Thursday, May 13, 2010


Not a lot to say here lately; nothing but a persistent jangling in the Brain Department. I testified Wednesday on the negligent management practices of my former business partner. Hard to believe it's been five years since I've suffered her presence, and in the courtroom she wouldn't meet my gaze. Interestingly enough, this was a divorce trial -- and I was a witness for her husband. The plaintiff is seeking big $$$ in addition to that which she's already pilfered, fraudulently, from her husband's bank account. There's more than a fair amount of bona-fide crazy behavior going on here -- crazy in the belongs-at-Western-State-Hospital department. Either that or a nice spartan little cell somewhere far, far away. (I vote for the cell.)

Sitting in the witness stand comes with its own agitation (thus the jangling). The attorney asked me questions on specific matters other than those for which he prepped me, so I had to think fast, and answer fast. And then the cross-examination, which, mercifully, was brief. It was the most I've seen of an actual courtroom outside of Law & Order. Needless to say, I am really glad it's over.

And it's pale comfort that I'm not the only person who fell victim to her 'charms'. I'm reminded by my husband that people like her excel at this type of manipulation. I can only imagine how many others have endured her predations.


And then we have my friend Carol, who I miss every day, and she's not even been gone a week. Already there's a list of things I want to discuss with her, tell her about. I want to make her laugh. I want her to make me laugh with her sharp, dry wit. Her take on the world always put everything in perspective, and I never left an encounter with her -- however brief -- without feeling better about something, without having my faith in the universe restored.


(This is the place in the blog entry where I emit a sigh: sigh.)


Two days in a row now there's been a starling on the wire outside the studio at work, belting out quite the fantastic string of melodies. When I stand out on the side walk and look up at it, the singing stops. Yesterday I made some chirruping sounds in his/her direction, and the bird mimicked them back to me. As disliked as these birds are, I never tire of their persistent chatty conversations. I always think of them as a kind of avian Tower of Babel when they gather in great numbers and shriek, wheeze, whistle, rattle and engage in their usual clickety-clackety brouhaha.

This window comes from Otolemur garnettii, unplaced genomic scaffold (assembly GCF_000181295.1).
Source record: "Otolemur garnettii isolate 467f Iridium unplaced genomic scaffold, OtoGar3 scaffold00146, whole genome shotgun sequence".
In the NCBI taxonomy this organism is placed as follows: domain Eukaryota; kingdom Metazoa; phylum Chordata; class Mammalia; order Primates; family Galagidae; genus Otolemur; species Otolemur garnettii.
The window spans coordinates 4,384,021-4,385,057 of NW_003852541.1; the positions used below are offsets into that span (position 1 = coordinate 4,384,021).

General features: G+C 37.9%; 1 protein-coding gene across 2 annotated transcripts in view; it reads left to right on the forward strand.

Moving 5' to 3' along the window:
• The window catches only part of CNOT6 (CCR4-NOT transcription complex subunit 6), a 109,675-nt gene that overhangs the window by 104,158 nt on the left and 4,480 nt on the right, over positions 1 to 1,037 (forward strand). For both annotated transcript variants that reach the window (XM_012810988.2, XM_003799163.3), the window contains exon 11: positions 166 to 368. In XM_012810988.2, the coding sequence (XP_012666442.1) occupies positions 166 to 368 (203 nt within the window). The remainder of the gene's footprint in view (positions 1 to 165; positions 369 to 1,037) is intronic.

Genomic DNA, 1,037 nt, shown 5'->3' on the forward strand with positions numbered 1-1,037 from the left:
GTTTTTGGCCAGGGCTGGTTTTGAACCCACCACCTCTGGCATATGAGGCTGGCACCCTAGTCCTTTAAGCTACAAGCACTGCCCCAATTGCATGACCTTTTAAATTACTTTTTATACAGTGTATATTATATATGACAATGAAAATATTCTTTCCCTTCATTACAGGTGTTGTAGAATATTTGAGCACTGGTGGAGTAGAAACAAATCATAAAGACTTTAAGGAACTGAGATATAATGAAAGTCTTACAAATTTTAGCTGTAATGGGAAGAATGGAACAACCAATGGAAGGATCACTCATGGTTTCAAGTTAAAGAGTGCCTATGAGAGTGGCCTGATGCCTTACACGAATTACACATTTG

So I just want to say thank-you, starling.


  1. Tough week, T.Clear. Funny how nature - especially birds and animals - can lift us out of a funk by being themselves. I once had an abandoned starling fledgling fall in love with me - I fed it and taught it how to find food and then let it go... next day I was hanging out the washing and it landed on my shoulder and pecked my ear wanting food. Sadly, after I fed it once, it flew into the windows and died. How I cried. There are some great starling poems on Tuesday Poet Bryan Walpert's blog. Courage (as the French say)!

  2. Mary, how lucky you were to have the starling friend, and how completely sad to witness its death. I'll check out Bryan Walpert's poems! Thanks.

  3. Tough week indeed. But ya done good, my friend!

    Tough wanting to talk with you well know, this desire will last a long time. I do 'talk' with my loved ones who are no longer here. They don't talk back, though, but it is still a comfort.

    Glad your little starling friend brought you some joy!

    PS - I vote for a cell, too! No doubt the soon to be ex husband will as well.

  4. Bless you and your capaciousness, T.
    What a hugely demanding time you've been having, and you so present to it all.
    Take best care; rest and sigh and sleep.
    Thinking of you and esp. your missing of Carol.
    You honour her in this, but how sore it is for you.

  5. The cell is the epitome of what we can come with as a G-rated response. But given a bottle of wine and our devious minds, I know we can come up with just desserts not printable here!